Send the link below via email or IMCopy
Present to your audienceStart remote presentation
- Invited audience members will follow you as you navigate and present
- People invited to a presentation do not need a Prezi account
- This link expires 10 minutes after you close the presentation
- A maximum of 30 users can follow your presentation
- Learn more about this feature in our knowledge base article
Do you really want to delete this prezi?
Neither you, nor the coeditors you shared it with will be able to recover it again.
Make your likes visible on Facebook?
Connect your Facebook account to Prezi and let your likes appear on your timeline.
You can change this under Settings & Account at any time.
Transcript of Book discussion
Born in Yoroido, a poor village.
At the age of nine, sold to an okiya
Has a young fighting spirit.
After parents die she loses hope
She gains hope when she meets Chairman Iwamura
Chiyo meets the Chairman
"In that brief encounter with the Chairman, I had changed from a lost girl facing a lifetime of emptiness to a girl with purpose in her life." - Chapter 9 p.g. 113 Chiyo is taken under the tutelage of Mameha. Her name is changed to Sayuri.
"Your honorable sister says, "Cut your leg," you cut your leg. She says, "Follow me," you follow her. My life had turned into a game, and only she knew the rules." (Movie quote)
She has to compete with Hatsumomo and Pumpkin
Her interest in the Chairman conflict with her duty as a Geisha
Similar mistake that Hatsumomo made years ago "You hate anyone more successful than you." Chapter 6 p.g.76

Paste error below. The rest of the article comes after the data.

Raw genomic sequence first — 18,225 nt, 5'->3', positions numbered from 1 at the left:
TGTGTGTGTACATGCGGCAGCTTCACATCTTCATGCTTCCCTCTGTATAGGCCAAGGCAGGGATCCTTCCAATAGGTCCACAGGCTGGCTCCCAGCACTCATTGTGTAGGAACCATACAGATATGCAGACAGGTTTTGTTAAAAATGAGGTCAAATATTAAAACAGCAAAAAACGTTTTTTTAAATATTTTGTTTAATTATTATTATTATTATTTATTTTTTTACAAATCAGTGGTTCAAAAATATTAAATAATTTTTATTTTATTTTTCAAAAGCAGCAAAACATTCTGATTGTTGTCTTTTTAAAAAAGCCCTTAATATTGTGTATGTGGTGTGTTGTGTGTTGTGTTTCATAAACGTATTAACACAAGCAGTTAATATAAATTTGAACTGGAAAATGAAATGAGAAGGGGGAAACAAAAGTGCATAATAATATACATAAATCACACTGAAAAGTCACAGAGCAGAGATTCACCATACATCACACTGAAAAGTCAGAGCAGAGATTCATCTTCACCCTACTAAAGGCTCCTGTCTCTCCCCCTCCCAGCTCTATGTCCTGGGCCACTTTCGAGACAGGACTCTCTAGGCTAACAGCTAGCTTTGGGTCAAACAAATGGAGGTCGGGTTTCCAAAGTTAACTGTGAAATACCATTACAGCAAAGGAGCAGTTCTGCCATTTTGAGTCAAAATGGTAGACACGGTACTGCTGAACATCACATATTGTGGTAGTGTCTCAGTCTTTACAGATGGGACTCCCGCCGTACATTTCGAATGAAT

Her lover Koichi
"I could be her. Were we so different? She loved once. She hoped once. I could be her. I might be looking into my own future." (Movie quote) Nitta Sayuri Formally Chiyo Sakamoto Pumpkin Nobu-san and the Chairman Sayuri's only friend in the okiya
Like Sayuri, she has no family outside the okiya.
She becomes bitter when Sayuri is chosen to take over the okiya Themes Identity
Personal Interest Geisha- two kanji, (gei) meaning "art" and (sha) meaning "person" or "doer". The most literal translation of geisha into English would be "artist," "performing artist," or "artisan.
Maiko- (aged 15 to 20 years old) become geisha after learning how to dance (a kind of Japanese traditional dance), play the shamisen, and learning Kyō-kotoba (dialect of Kyoto), regardless of their origins.
Mizuage- (lit. "hoisting from water") a ceremony undergone by a maiko to signify her coming of age. When the older geisha (in charge of the maiko's training) considered the young maiko ready to come of age, the topknot of her hair was symbolically cut. During the Edo period, courtesans undergoing mizuage were sponsored by a patron who had the right of taking their virginity
Danna- A geisha's Patron Geisha Terms Nobu-San Reserved
called "Mr. Lizzard" by Hatsumomo
Suffered injuries as a soldier
Very loyal to his friends. Gruff and very blunt
Shy due to his injuries The Chairman Reserved but compassionate
Gentle in his manner
Prince Charming figure I overlooked his gruffness and tried to imagine gentleness instead. Gradually I found myself able to look at his lips and block from my mind the discoloring and the scars, and imagine that they were the Chairman's lips, and that every nuance in his voice was some comment on his feelings about me. At one point I think I convinced myself I wasn't even in the Exhibition Hall, but in a quiet room kneeling beside the Chairman. (Chapter 17) Facts about the Author and the book Arthur Golden born December 6, 1956 in Chattanooga, Tennessee USA.